01/19/16 (H) RES, FIN 02/03/16 (H) RES AT 1:00 PM BARNES 124 02/03/16 (H) Heard & Held 02/03/16 (H) MINUTE(RES) 02/05/16 (H) RES AT 1:00 PM BARNES 124 02/05/16 (H) -- MEETING CANCELED -- 02/10/16 (H) RES AT 1:00 PM BARNES 124 02/10/16 (H) Heard & Held 02/10/16 (H) MINUTE(RES) 02/12/16 (H) RES AT 1:00 PM BARNES 124 02/12/16 (H) Heard & Held 02/12/16 (H) MINUTE(RES) 02/13/16 (H) RES AT 1:00 PM BARNES 124 02/13/16 (H) -- MEETING CANCELED -- 02/22/16 (H) RES AT 1:00 PM BARNES 124 02/22/16 (H) Heard & Held 02/22/16 (H) MINUTE(RES) 02/24/16 (H) RES AT 1:00 PM BARNES 124 02/24/16 (H) Heard & Held 02/24/16 (H) MINUTE(RES) 02/25/16 (H) RES AT 8:30 AM BARNES 124 02/25/16 (H) Heard & Held 02/25/16 (H) MINUTE(RES) 02/25/16 (H) RES AT 1:00 PM BARNES 124 02/25/16 (H) Heard & Held 02/25/16 (H) MINUTE(RES) 02/26/16 (H) RES AT 1:00 PM BARNES 124 02/26/16 (H) Heard & Held 02/26/16 (H) MINUTE(RES) 02/27/16 (H) RES AT 10:00 AM BARNES 124 02/27/16 (H) Heard & Held 02/27/16 (H) MINUTE(RES) 02/29/16 (H) RES AT 1:00 PM BARNES 124 02/29/16 (H) Heard & Held 02/29/16 (H) MINUTE(RES) 02/29/16 (H) RES AT 6:00 PM BARNES 124 02/29/16 (H) Heard & Held 02/29/16 (H) MINUTE(RES) 03/01/16 (H) RES AT 1:00 PM BARNES 124 03/01/16 (H) Heard & Held 03/01/16 (H) MINUTE(RES) 03/02/16 (H) RES AT 1:00 PM BARNES 124 03/02/16 (H) Heard & Held 03/02/16 (H) MINUTE(RES) 03/02/16 (H) RES AT 6:00 PM BARNES 124 03/02/16 (H) Heard & Held 03/02/16 (H) MINUTE(RES) 03/07/16 (H) RES AT 1:00 PM BARNES 124 03/07/16 (H) RES AT 6:00 PM BARNES 124 WITNESS REGISTER KEN ALPER, Director Tax Division Department of Revenue (DOR) Juneau, Alaska POSITION STATEMENT: During the hearing on HB 247, continued his PowerPoint presentation on behalf of the governor entitled, "Oil and Gas Tax Credit Reform- HB247, Additional Modeling and Scenario Analysis - Part 2a." CHERIE NIENHUIS, Commercial Analyst Tax Division Department of Revenue (DOR) Anchorage, Alaska POSITION STATEMENT: During the hearing on HB 247, answered questions on behalf of the governor. DAN STICKEL, Assistant Chief Economist Tax Division Department of Revenue (DOR) Juneau, Alaska POSITION STATEMENT: During the hearing on HB 247, answered questions on behalf of the governor. ACTION NARRATIVE 6:02:11 PM CO-CHAIR BENJAMIN NAGEAK called the House Resources Standing Committee meeting to order at 6:02 p.m. Representatives Olson, Johnson, Seaton, Josephson, Tarr, Herron, Talerico, and Nageak were present at the call to order. HB 247-TAX;CREDITS;INTEREST;REFUNDS;O & G 6:03:13 PM CO-CHAIR NAGEAK announced that the only order of business is HOUSE BILL NO. 247, "An Act relating to confidential information status and public record status of information in the possession of the Department of Revenue; relating to interest applicable to delinquent tax; relating to disclosure of oil and gas production tax credit information; relating to refunds for the gas storage facility tax credit, the liquefied natural gas storage facility tax credit, and the qualified in-state oil refinery infrastructure expenditures tax credit; relating to the minimum tax for certain oil and gas production; relating to the minimum tax calculation for monthly installment payments of estimated tax; relating to interest on monthly installment payments of estimated tax; relating to limitations for the application of tax credits; relating to oil and gas production tax credits for certain losses and expenditures; relating to limitations for nontransferable oil and gas production tax credits based on oil production and the alternative tax credit for oil and gas exploration; relating to purchase of tax credit certificates from the oil and gas tax credit fund; relating to a minimum for gross value at the point of production; relating to lease expenditures and tax credits for municipal entities; adding a definition for "qualified capital expenditure"; adding a definition for "outstanding liability to the state"; repealing oil and gas exploration incentive credits; repealing the limitation on the application of credits against tax liability for lease expenditures incurred before January 1, 2011; repealing provisions related to the monthly installment payments for estimated tax for oil and gas produced before January 1, 2014; repealing the oil and gas production tax credit for qualified capital expenditures and certain well expenditures; repealing the calculation for certain lease expenditures applicable before January 1, 2011; making conforming amendments; and providing for an effective date." 6:04:36 PM KEN ALPER, Director, Tax Division, Department of Revenue (DOR), continued his PowerPoint presentation on behalf of the governor entitled, "Oil and Gas Tax Credit Reform- HB247, Additional Modeling and Scenario Analysis - Part 2a," which he had begun at the committee's 1:00 p.m. meeting today. He noted that slides 47-50 in many ways parallel slides 40-46, all of them being modeling of the status quo looking at the assumptions of a new oil field [of 50 million barrels of oil (MMbo)] being developed in Cook Inlet. The only difference between the two sets of slides is what happens in the year 2022 when the current tax caps are scheduled to sunset under existing law. The modeling on slides 40-46 show the answers for the taxes that would be paid under the underlying tax regime of 35 percent net profits tax. The modeling on slides 47-50 show the answers for what would happen if the Cook Inlet caps were extended indefinitely. MR. ALPER turned to slide 48, "Cook Inlet Life Cycle Modeling, 50 mmbo Status Quo, Tax Caps extended, $60/bbl." He pointed out that at an oil price of $60 per barrel (bbl), the amount of production tax paid would be zero because the current statutory production tax on oil in Cook Inlet is zero. This is based upon the conditions that were in place in 2006 when the production profits tax (PPT) was passed [Twenty-Fourth Alaska State Legislature, House Bill 488]; those are the old Economic Limit Factor (ELF) multipliers. In a zero tax scenario at a price of $60, this field would be quite robust for the producer, but the state's net present value (NPV) would be negative $37 million. The state would receive money from royalty and eventually would have a positive cash flow, but not enough to compensate the state for credit cost up front, especially without any backend production tax revenue. 6:06:27 PM REPRESENTATIVE SEATON understood that a minimum of 25 percent of the royalty is required to go to the permanent fund and so unavailable for the general fund, and that the property tax is split about 50:50 in Cook Inlet. Referring to the bottom right chart on slide 48, he requested an explanation of what is included in the figures on lines 6-9. MR. ALPER offered his belief that these numbers include the non- permanent fund share of the royalty, meaning the general fund portion of the royalty which is 75 percent. He said he is fairly certain that the numbers include only the state's portion of property taxes, meaning the portion that is shared with municipalities is not included in this analysis. So, this is the state's unrestricted general fund cash flow as an isolated dataset. He requested Ms. Cherie Nienhuis to confirm whether he is correct in his answer. CHERIE NIENHUIS, Commercial Analyst, Tax Division, Department of Revenue (DOR), offered her belief that the state revenue in this case does include the amount that would go to the permanent fund. If only the revenue that goes to the general fund was represented it would be called general fund unrestricted revenue (GFUR). She further offered her understanding that this is state revenues only and does not include the amount that would go to the municipalities for the property tax, but it does include the amount that would go to the permanent fund. REPRESENTATIVE SEATON requested that the department get back to the committee with a verification of the answer so committee members can understand exactly what is included. MR. ALPER thanked Ms. Nienhuis for correcting him and explained that part of the confusion is that DOR did the analysis both ways for Representative Seaton's request. The request had asked for a broader set of analysis with different cash flows and he was not sure which one survived to the version that is now before the committee. 6:09:00 PM MR. ALPER addressed slide 49, "Cook Inlet Life Cycle Modeling, 50 mmbo Status Quo, Tax Caps extended, $80/bbl." He specified that once again no production tax is paid, but when the royalty is included the state has a positive NPV of $63 million. However, he qualified, if this is looking at general fund only, then that might go back to being a negative number and so that needs to be found out. The producer's discounted cash flow is relatively robust at $612 million. Generally speaking, there is not a lot of difference in the shapes of the curves on slides 47-49, it is just a matter of the magnitude that is tied to the different prices of oil. REPRESENTATIVE JOSEPHSON said that when looking at these slides his eyes continually focus on the comparison with opportunity lost. He asked whether this is what DOR is trying to reflect in the state NPV 6.15 percent. MR. ALPER responded that when it is said "state NPV 6.15 [percent]," yes. It is the value of what is called a discounted cash flow. A dollar received next year is 6.15 percent less valuable than a dollar received this year. A dollar received two years from now would be 6.15 percent times 6.15 percent less valuable. So, the deeper into the future the less the money is worth to the state. REPRESENTATIVE JOSEPHSON, regarding slide 49, inquired whether the state's $337 million is the comparison to [the producer's] $1.385 billion. MR. ALPER answered that the [net] cash flow, the money in/money out, without worrying about time, is $337 million for the state as compared to the producer's [net] cash flow of $1.385 billion. In terms of the time value of money, the state's $36 million compares to the producer's $612 million. 6:11:15 PM MR. ALPER moved to slide 50, "Cook Inlet Life Cycle Modeling, 50 mmbo Status Quo, Tax Caps extended, Fall 2015 FC Price," and specified that in all of these models the forecast price falls somewhere in between $60 and $80. In this scenario, the state's NPV number of $14 million is almost exactly zero because with a dataset this large $14 million is essentially a rounding error. The producer's cash NPV is $481 million. This slide is a relatively unlikely scenario of the status quo in that it presumes that the legislature chooses to indefinitely extend the existing caps on Cook Inlet taxes without making any other changes to the tax and credit regime in Cook Inlet. REPRESENTATIVE JOSEPHSON recalled that when asked about this at the committee's 1:00 p.m. meeting today, Mr. Alper responded that it was unlikely the legislature would extend the caps beyond 2022. Representative Josephson posited that the arguments heard before would be the same arguments [in 2022], short of having a gasline coming from the North Slope to the city gate and in which case the legislature might logically ask what it is doing with Cook Inlet at that point. He asked Mr. Alper to address why the arguments would be any different. MR. ALPER replied that to his knowledge no one is actively asking for extension of the Cook Inlet tax caps right now. As heard in last week's invited testimony before the committee, he continued, there are certainly many proponents to keeping the tax credit regime in place the way that it is. The caps were left in place for 15 years, a very long time. A production tax of zero is hard to justify over the long term unless the state simply did not have a production tax and that would be a very different thing. The state does have a production tax on the books that pays out a lot of credits. As shown by the red bars [in the upper left graph], at the forecasted price the state is spending $347 million on tax credits of various sorts to the owners of that field without any production tax. As a diligent sovereign, as an entity desiring to balance a budget and do all the many things that the Alaska state government needs to do, it is hard to imagine a justification for that over the indefinite long term. 6:13:53 PM MR. ALPER looked at the first of several slides dealing with the impact of HB 247. Turning to slide 51, "Cook Inlet Life Cycle Modeling, 50 mmbo HB247, 2022 Tax Caps expire, $40/bbl," he explained that the bill's proposed cap of $25 million per company is clearly apparent in the red bars on the upper left graph. He noted the reimbursements are at $25 million for several years before they reduce and the state gets positive cash flow from the production tax. Even with that, at a price of $40 it is not really making a lot of money for anybody. But the production tax is enough to provide positive cash flow to the state of $159 million, with a discounted cash flow of negative $19 million. The state's total cash flow, including apparently permanent fund royalties, creates a positive net present value of $108 million. Although he argued earlier that a scenario of maintaining the tax caps forever is too low, this tax regime for Cook Inlet is almost certainly too high. This is a 35 percent net profits tax without any sort of comparable benefit like the Per-Barrel Credit that exists on the North Slope and without any sort of Gross Value Reduction (GVR) benefit for new oil that exists on the North Slope. At just the 35 percent net tax the state has a positive net present value, and once the royalty is included the producer is losing money at an oil price of $40. 6:15:33 PM MR. ALPER discussed slide 52, "Cook Inlet Life Cycle Modeling, 50 mmbo HB247, 2022 Tax Caps expire, $60/bbl." He pointed out that at a price of $60 this is a money-making field to the producer at a positive net present value of $80 million, despite the onerous production tax regime and the cutting off of the credits at $25 million. The state would have a discounted net present value of $121 million on the production tax. The state's total revenue would provide a net present value of $331 million. In this scenario the tax credits themselves would be cut off at $25 million per year. Mr. Alper outlined the state's numbers shown in the bottom right chart: state's production tax NPV - $121 million; state's NPV - $331 million; producer's cash NPV - $80 million. He then brought attention to slide 44 [depicting the status quo at $60 a barrel with the tax caps expiring: state's production tax NPV - negative $50 million; state's NPV - $167 million; producer's cash NPV - $202 million]. Comparing the numbers for both scenarios, he said that under HB 247 the state would gain about $170 million on the production tax NPV and the producer's cash NPV would lose about $120 million. This gain for the state would primarily be from moving the cash flow around of the $25 million per year cap on the refunded tax credits. MR. ALPER moved to slide 53, "Cook Inlet Life Cycle Modeling, 50 mmbo HB 247, 2022 Tax Caps expire, $80/bbl." He noted that in this scenario the state would get a robust cash flow from the production tax [$263 million], an excellent cash flow from total state take [$557 million], and the producer would see a cash NPV/discounted value of $278 million. He clarified that in these various scenarios the cost profiles and all other assumptions have stayed the same as the price of oil was moved around, thus the changes are purely the impact of the changes in the price of oil. 6:18:29 PM REPRESENTATIVE JOSEPHSON inquired whether Mr. Alper is saying that a future legislature would need to revisit this tax before 2022 or in 2022. He further inquired whether the passage of HB 247 along with the expiration of the tax caps would result in a scenario that is too favorable to the state. MR. ALPER responded that the expiration of tax caps in 2022 is a pending issue before the legislature with or without the passage of tax credit reform this year. In his opinion, that production tax is likely too generous and, frankly, unstable for Cook Inlet given the inlet's constraints. That tax system would also be the same tax system for gas - 35 percent of net profits without any offsets or Per-Barrel Credits. He explained that it was not so much left there to be the tax system, but was left there because a previous legislature, when looking to reform North Slope taxes, did not need to worry about the Cook Inlet yet since it was enough years off in the future. It is a problem that might not need to be addressed until the Thirty-Second Alaska State Legislature in the 2021 session. He recounted that the legislature's consultant, Mr. Janak Meyer of enalytica, and whose testimony he is inclined to agree with, testified that industry finds instability in Alaska's system in a couple of different places. First, the State of Alaska has giant deficits and therefore industry does not know what the state's government is going to look like in a year or two. Second, and more importantly in the context here, industry sees the state's extensive negative cash flow from the tax credit system. The state is spending hundreds of millions of dollars that are more than the amount of production tax revenue coming in and industry is presuming, on a certain level at least, that some sort of reform is going to be made and industry is building that instability into its assumptions. Third is the sunset of the tax caps. Industry does not know what the fiscal system is going to be for the majority of the life cycle of any decision that industry might make now. Any investment decision made now or soon is a multi-year decision and industry does not know what the tax is going to be for the tail end of it. He said he would be happy to work with the committee, if it is so inclined, to create a new Cook Inlet oil and gas tax system. 6:21:56 PM MR. ALPER resumed his presentation and addressed slide 54, "Cook Inlet Life Cycle Modeling, 50 mmbo HB247, 2022 Tax Caps expire, Fall 2015 FC Price." In this scenario, he said, the forecast price is going up from $50 now to $56 next year and stabilizing into the $70s. Without considering inflation, DOR sees the state with positives on the production tax [$197 million], higher positives on the overall take [$451 million], and the producer with a positive value of $183 million. He pointed out that the cash flow on such a field drops off quite rapidly after peak production, which is the nature of any large oil field. Fields of 50 MMbo, he continued, peak at 17,000 barrels a day of production, but production declines rapidly after that peak. 6:22:36 PM MR. ALPER brought attention to slide 55, "Cook Inlet Life Cycle Modeling, 50 mmbo HB247, Tax Caps extended, $40 bbl," explaining that this scenario is the tax caps extended with the impact of HB 247 [at a price of $40 a barrel]. The credits are capped at $25 million per year with a sum total payout in tax credits of negative $142 million. Passage of HB 247 would also result in the repeal of the Cook Inlet Well Lease Expenditure (WLE) Credit and the Qualified Capital Expenditure (QCE) Credit. In this scenario the state would only be paying 25 percent of costs through the development phase via the Net Operating Loss Credit, as opposed to the 50-60 percent that the state is currently paying. The state's cash obligations would be cut by more than half, which tremendously helps the state's bottom line. Even with that, at a price of $40 a barrel the state would be losing money on production tax because there is no production tax and would barely be making money on the total state take [$29 million in state NPV]. The producer would lose money [negative $76 million in cash NPV], as is also the case in the status quo. The difference in these numbers is about the same between the no tax system and the underlying tax system, as there is between the before and the after with the passage of HB 247. The order of magnitude is about the same. MR. ALPER discussed slide 56, "Cook Inlet Life Cycle Modeling, 50 mmbo HB247, Tax Caps extended, $60/bbl," noting that a price of $60 is closer to a breakeven price for everyone. At this price the state would pay $134 million in credits, with a discounted value of negative $97 million. The total state take would be decent at $126 million. The producer does better at this price [with a cash NPV] of $214 million. 6:24:52 PM MR. ALPER turned to slide 57, "Cook Inlet Life Cycle Modeling, 50 mmbo HB247, Tax Caps extended, $80/bbl." Drawing attention to the top right graph he pointed out that while it looks like the numbers are smaller, it is only because the scale of the graph is at $100 million while the scale for this same graph on slide 56 is at $50 million. Total state take in the $80 scenario is close to $80 million a year in the peak years of the project, with a total state take discounted value of $225 million. [The production tax NPV is negative $92 million.] If the tax caps are extended, the production tax is never going to be a positive number, he noted. If the state spends any money on credits in any one year it becomes a negative money for the entirety of the calculation because there is never a positive number to offset against. The producer would be at a cash NPV of $[494] million. MR. ALPER displayed slide 58, Cook Inlet Life Cycle Modeling, 50 mmbo HB247, Tax Caps extended, Fall 2015 FC Price," and said the state does pretty well at an oil price of $80 and the producers do better. A regime of the tax caps extended, he added, would be a very generous regime to industry. 6:26:15 PM MR. ALPER drew attention to the summary tables on slides 60 and 61. He explained that slide 60, "Summary Table- North Slope," includes on one page all 20 of the North Slope modeling scenarios that he presented. The first eight scenarios were based on a smaller field of 50 MMbo, four of the scenarios depicting the status quo at four different prices and four of the scenarios depicting what would happen under the proposals of HB 247 at four different prices. Each scenario includes a summary column for the total credits paid by the state, the state's net of production tax credits minus eventual taxation, the state's discounted value of that cash flow, net state gain, state net present value (NPV), the producer's cash flow, and the producer's NPV/discounted value. Across the board, all of the $40 scenarios are losers for the producer. All of the $60 scenarios for the smaller field are winners for the producer under both the status quo and the proposed changes of HB 247. The changes made by HB 247 do turn the large field from a small gain to a loss, with the main reason for that being the cap of $25 million a year on how much credits the state is prepared to purchase; this is a much bigger deal for a much bigger field. The 12 scenarios for the 750 MMbo field include two different "after" scenarios - one where a company gets the $25 million and one where a very large company of more than $10 billion in revenue is completely excluded from being able to get state cash rebates. He drew attention to the last column for producer NPV at a price of $80 for a 750 MMbo field at the status quo, noting it would be $2.216 million. This amount drops to $1.415 billion if the producer gets $25 million a year from the state, and when the company gets no credits the producer NPV drops by only $60 million [to $1.355 billion]. So, there is far more impact done from the reduction in credits to $25 million than the further reduction to zero in credits. 6:29:40 PM MR. ALPER reviewed slide 61, "Summary Table- Cook Inlet," which includes on one page all 16 scenarios that he presented for the Cook Inlet. He reminded committee members that DOR only looked at the smaller field of 50 MMbo because the department does not anticipate elephant fields in Cook Inlet. Two tax regimes were looked at [for the status quo and proposed changes under HB 247] with the question being asked of whether the tax caps sunset (third column). At an oil price of $80 in the status quo and a sunset of the tax caps, the producer's NPV drops from $396 million to $278 million, a loss of about $118 million in net present value. If the tax caps are extended, the producer loses about $120 million. So, similar numbers but the increment between a sunset of the tax cap and not a sunset within the status quo is actually bigger; it is over $200 million benefit to the company of extending the tax caps within the status quo and over $200 million benefit from the company from extending the tax caps within the HB 247 scenario. He said the argument he is making is that the credit changes, while material, are smaller in magnitude than any other decisions that a future legislature would make about the tax regime itself that impacts production in Cook Inlet. MR. ALPER further mentioned that DOR would like to put together some gas field life cycle modeling and that this could be done in fairly short order. Slides will be provided to the committee so DOR does not need to be scheduled again before the committee. He noted that Representative Olson after today's earlier hearing asked whether DOR had other scenarios. Something DOR has done on the North Slope side is to look at a field of 750 MMbo and what the impact would be if it were in a high royalty location, a part of the state where the producer is paying the one-sixth rather than the one-eighth royalty. Although the state gains money on the royalty side with that higher royalty, the state loses money on the production tax side because of the way Senate Bill 21 [passed in 2013, Twenty-Eighth Alaska State Legislature] is constructed so that the Gross Value Reduction (GVR) for new oil increases from a 20 percent benefit to a 30 percent benefit if the entirety of a field is at the high royalty level. The bottom line numbers are about the same and DOR will be providing these slides to the committee, but it is more royalty and less production tax. 6:32:40 PM REPRESENTATIVE OLSON asked whether this same type of summary table could be done for the Interior, Middle Earth, and everything that is going on in Fairbanks. MR. ALPER answered he is pretty sure it can be done but he will check with his staff. He offered his belief that Middle Earth has its own statutory tax caps of 4 percent of gross value that are good until 2027, thus providing a bit more certainty for the short and medium term as to what the tax is going to be. He noted that something could be done along the lines of the kind of development that Doyon, Limited, is talking about for the Nenana area. REPRESENTATIVE OLSON inquired whether there are tax credits for the Fairbanks liquefied natural gas (LNG) storage facility and suggested that those be included. He also inquired about including the in-state refinery up north. MR. ALPER replied that these are hard credits to build into project-level modeling. The Fairbanks utility, the Fairbanks regional project, is going to benefit from the storage tank credit, which is a comparable credit to what was received by the Cook Inlet Natural Gas Storage Alaska (CINGSA) facility. He said he does not know where the refinery credits can be built into that as he does not know enough about the local utilities and needs as to where that might play into the project itself. He offered for Representative Olson to talk to him after the hearing for directions on how to run this modeling request. REPRESENTATIVE OLSON said he thinks he and Mr. Alper are on the same page, which is why he asked the question. He acknowledged that his request will be a lot of work but said it will help the committee. MR. ALPER noted that DOR provided three presentations to the Senate Working Group last fall - one dedicated to Cook Inlet, one to North Slope, and one to Middle Earth credits. He said he will provide the committee co-chairs with the links to those presentations so committee members can read those presentations which provide a good overview of how the credits are structured and used, what the benefits are, and what the sunsets are. The presentations will serve as a good background document and DOR will do some modeling on a theoretical future project. 6:35:26 PM REPRESENTATIVE SEATON asked whether DOR can also make sure that the committee receives some modeling on private royalty/private land and what the state is providing in that type of scenario. He said it would be helpful to know what the state's cash flow is for projects where the state does not receive any royalty. MR. ALPER responded that DOR earlier provided the committee with an analysis that was done for a member of the other body showing the royalty breakdowns for federal lands such as the National Petroleum Reserve-Alaska and Arctic National Wildlife Refuge, as well as for private royalty that will be shared with the committee soon. The department would like to run some scenarios. The first project by Doyon, Limited, works out great because it is on state land, but Doyon's second project is on its own private land and would have a very different cash flow to the state. He said DOR may not get into the multiple variations and different price scenarios, but maybe a few less options for each possible scenario so as not to inundate the committee with 50 more slides. 6:36:56 PM REPRESENTATIVE TARR commented that in regard to evaluating these different tax structures it is frequently heard that there not be winners and losers, or that one company size not be favored over another, or development opportunity. She said HB 247 moves away from some of the other credits to net operating loss structurally, but keeps 35 percent for North Slope and 25 percent for Cook Inlet. She asked what the reasoning was for that and whether DOR has considered doing the same for both areas and why that would be good or bad. MR. ALPER answered that the 35 percent Net Operating Loss Credit on the North Slope came along for the ride with the 35 percent base tax rate in Senate Bill 21. That change was only applied to the North Slope. However, the portion of the tax code that talks about the base rate did not parse it out, it actually put that 35 number in statute. That is why Alaska has this 35 percent tax rate in Cook Inlet. It would certainly be possible to put in a 35 percent operating loss credit without a terribly complicated amendment. That would increase the state's cost, the state's liability. A part of the rationale for the higher operating loss credit on the North Slope is that the companies actually are paying those taxes. So, there is some measure of a playing field leveler in play here. For example, if a major producer spends one more dollar on some new field, the producer reduces its taxable income and therefore saves 35 cents on its taxes. Regardless of the Per-Taxable-Barrel Credit, the tax savings is at the marginal rate of 35 percent, so the state offers a 35 percent operating loss credit to the new company that does not have profits. Up until such time as the incumbent producers in Cook Inlet are actually paying taxes, there is not really a playing field to level; the state does not need to give a higher benefit to the company on its loss credits to make them equitable with the taxpayer if the taxpayer's effective rate is zero for the next five years. At such time as there is a new Cook Inlet tax regime, it seems to him that a new Cook Inlet operating loss credit would be an important component of that. 6:39:48 PM REPRESENTATIVE JOSEPHSON, following up on Representative Tarr's question, said the other factor is the whole issue of the need for natural gas in Southcentral Alaska. [indisc. - technical sound difficulty] ... more parity with the North Slope. MR. ALPER replied that that is an excellent point. Although not as overwhelming or as imminent as it might have been a few years ago, there remains some sense of gas supply anxiety for the Cook Inlet utilities. If the state needs to provide a higher level of benefit to keep that gas being produced, especially in a world where the proposal is to eliminate the drilling credits, it is a reasonable argument to say that 35 percent as a sort of a compromise number going forward might be viable. [The administration] is not proposing that and he is not in a position to offer that, but while going from 50, 60, to 25, going to 35 might certainly blunt the impact. 6:40:52 PM REPRESENTATIVE OLSON inquired whether DOR has done any models on the Agrium bill [HB 100] and the potential impact of the credit that is proposed by that bill. MR. ALPER responded that he is familiar with the provisions and the economics embedded in [HB 100] because he wrote DOR's fiscal note for the bill and the bill analysis for the governor. He said it is an interesting concept and has a lot of upside for the state without that much downside simply because there is no upfront cash expended. It is very different as envisioned to any of the credits that the administration is looking to reform here in that it would require the producer, Agrium, to do all the work and make the commitment to redevelop its facility and then begin purchasing large amounts of gas and then earn a profit and start having a corporate income tax obligation. Then, any credit that Agrium earned through HB 100 would be an offset against Agrium's corporate income tax liability. What that bill could do potentially is provide the security for gas suppliers to drill and develop new fields. For example, Furie Operating Alaska, LLC, ("Furie") may have made a large discovery and has signed some relatively small sales contracts. But if Furie is in fact sitting on a large resource, Furie would like to be able to develop it but cannot do that unless it has a way to sell it. Something like a rebuilt Agrium facility might go a long way towards giving Furie the security it needs to do that, and in that case it would make it easier to modify some of the Cook Inlet tax credits because there would be a lot less supply anxiety going forward. REPRESENTATIVE OLSON asked whether there is something that the administration might support. MR. ALPER answered he is not in position to speak for the administration and does not know if the governor has taken a position on HB 100. He added that he did his best to analyze HB 100 and model it as dispassionately as he could and talk about the potential benefits. It is a hard year to have a tax credit bill, given there is negative cash flow to the state, the state is losing money, and the state has big deficits. He is before the committee with a bill to reduce the state's spending on tax credits by several hundred million dollars, so it is hard to add another credit. However, there is a lot of argument to be made for targeted, smaller, focused credits which have a really good multiplier for the state's economics. 6:43:38 PM REPRESENTATIVE SEATON, regarding the Cook Inlet, recalled the legislature's consultants stating that $5-$7/Mcf is sufficient gas price to develop even the most expensive gas around the world. So, he surmised, those credits are not needed for gas production in almost every scenario. If the state continues to pay the credits in Cook Inlet and getting the multiple of 8,000 or more barrels a day, the state will be paying annual credits in the range of $200-$400 million. The state is effectively subsidizing $68-$136 per barrel, even if some of the companies are drilling for gas but the credits were not needed to get that drilling. He inquired whether there is a mechanism that could be applied to separate oil from gas, given the combined drilling costs and combined capital costs equation. MR. ALPER replied that the figure of $136 comes from an analysis done by Representative Seaton in which the 8,000 barrels a day of increased oil production seen in Cook Inlet in the last few years is divided among the $400 million that the state spent on credits last year. Obviously, he noted, that does not provide the benefit with the gas. As large as this number is, it is not outrageous because the numbers are real - the state did spend $400 million. As far as dividing costs between oil and gas, that is always complicated. In 2010 a decoupling bill spent a lot of time before this committee and one issue was how to adequately separate costs between oil and gas. The BlueCrest Energy, Inc., ("BlueCrest") project might be easier than most just because BlueCrest has a very different and distinct drilling location for its oil project versus its gas project - the resources themselves are in the same part of the earth but are vertically above each other; however, that is more the exception than the rule. He deferred to Mr. Dan Stickel to speak to DOR's ability to separate oil and gas expenditures. 6:47:15 PM DAN STICKEL, Assistant Chief Economist, Tax Division, Department of Revenue (DOR), offered his understanding that currently if a unit within Cook Inlet produced both oil and gas, those commingled costs would be separated based on the gross value at the point of production of the oil versus the gas. If 60 percent of the value came from oil, then 60 percent of the costs would be attributed to the oil. Before calculating the tax, the zero tax ceiling for oil would be applied along with the 17.7 cents per Mcf ceiling for gas. REPRESENTATIVE SEATON posed a scenario of a new field with all the investments and earned credits up front, and with production coming later that varies in how much gas and how much oil. He asked whether DOR, if working on that kind of a scheme, would go back and recover some credits from the company if it had more gas than oil if credits were not being given for gas since the price is adequate to support gas development. He said he cannot recall the conversation from when decoupling was discussed. MR. ALPER offered his belief that the decoupling bill ended up with a formula tied to gross value at the point of production. He said it is in-artful and in-exact, but it would be possible to a certain extent to do a more comprehensive separation although it would be a workload within the department. He said he thinks the question that Representative Seaton is really asking is, "Could we establish a different level of credit support for oil versus gas?" He said he thinks that could be done but he needs to check with a few people about what the hurdles and pitfalls might be because the ultimate desire of the Cook Inlet Recovery Act was to get a big benefit to make sure people found enough gas to keep the lights on. However, he reported, an analysis done by DOR found that about one-third of that money got spent on oil that might not have been necessary to get the oil developed because the oil had a more stable market and was not as much of a life or death situation. If it is wanted to do two different things for oil versus gas, he said DOR would have to look at how to implement it but he believes it could be done. 6:50:13 PM REPRESENTATIVE OLSON remarked that he thinks oil is an issue in parts of Cook Inlet, particularly to Tesoro who used to get all its oil in Cook Inlet but is now bringing it around from Valdez or elsewhere because there is not an adequate supply. [HB 247 was held over.] 6:51:13 PM ADJOURNMENT There being no further business before the committee, the House Resources Standing Committee meeting was adjourned at 6:51 p.m.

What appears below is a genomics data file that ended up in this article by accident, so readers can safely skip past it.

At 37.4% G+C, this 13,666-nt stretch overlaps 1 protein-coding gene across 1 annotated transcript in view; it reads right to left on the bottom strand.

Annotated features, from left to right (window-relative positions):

Document Name Date/Time Subjects
HB247 ver A.pdf HRES 2/3/2016 1:00:00 PM
HRES 2/5/2016 1:00:00 PM
HRES 2/10/2016 1:00:00 PM
HRES 2/12/2016 1:00:00 PM
HRES 2/22/2016 1:00:00 PM
HRES 3/7/2016 1:00:00 PM
HRES 3/7/2016 6:00:00 PM
HRES 3/8/2016 1:00:00 PM
HB 247
HB247 Fiscal Note - DOR-TAX-2-1-16.pdf HRES 2/3/2016 1:00:00 PM
HRES 2/5/2016 1:00:00 PM
HRES 2/10/2016 1:00:00 PM
HRES 2/12/2016 1:00:00 PM
HRES 2/22/2016 1:00:00 PM
HRES 3/7/2016 1:00:00 PM
HRES 3/7/2016 6:00:00 PM
HRES 3/8/2016 1:00:00 PM
HB 247
HB247 Fiscal Note - FUNDCAP-OIL & GAS TAX CREDIT FUND-2-1-16.pdf HRES 2/3/2016 1:00:00 PM
HRES 2/5/2016 1:00:00 PM
HRES 2/10/2016 1:00:00 PM
HRES 2/12/2016 1:00:00 PM
HRES 2/22/2016 1:00:00 PM
HRES 3/7/2016 1:00:00 PM
HRES 3/7/2016 6:00:00 PM
HRES 3/8/2016 1:00:00 PM
HB 247
HB247 Sectional Analysis.pdf HRES 2/3/2016 1:00:00 PM
HRES 2/5/2016 1:00:00 PM
HRES 2/10/2016 1:00:00 PM
HRES 2/12/2016 1:00:00 PM
HRES 2/22/2016 1:00:00 PM
HRES 3/7/2016 1:00:00 PM
HRES 3/7/2016 6:00:00 PM
HRES 3/8/2016 1:00:00 PM
HB 247
HB 247 Oil Credit Bill - Key Features 2-2-16.pdf HRES 2/3/2016 1:00:00 PM
HRES 2/5/2016 1:00:00 PM
HRES 2/10/2016 1:00:00 PM
HRES 2/12/2016 1:00:00 PM
HRES 2/22/2016 1:00:00 PM
HRES 3/7/2016 1:00:00 PM
HRES 3/7/2016 6:00:00 PM
HRES 3/8/2016 1:00:00 PM
HB 247
HB 247 Production Tax Credits FY07-FY25 Excel Table_Figure 8-4_Fall 15 RSB.pdf HRES 2/3/2016 1:00:00 PM
HRES 2/5/2016 1:00:00 PM
HRES 2/10/2016 1:00:00 PM
HRES 2/12/2016 1:00:00 PM
HRES 2/22/2016 1:00:00 PM
HRES 3/7/2016 1:00:00 PM
HRES 3/7/2016 6:00:00 PM
HRES 3/8/2016 1:00:00 PM
HB 247
HSE RES - 2.24.16 HB 247 2nd Presentation- fiscal details part 1a.pdf HRES 2/25/2016 8:30:00 AM
HRES 3/7/2016 6:00:00 PM
HRES 3/8/2016 1:00:00 PM
HB 247
HSE RES HB247 DOR Fiscal Details and Scenario Modeling (Part 2a) 2-26-16.pdf HRES 2/27/2016 10:00:00 AM
HRES 3/7/2016 1:00:00 PM
HRES 3/7/2016 6:00:00 PM
HRES 3/8/2016 1:00:00 PM
HB 247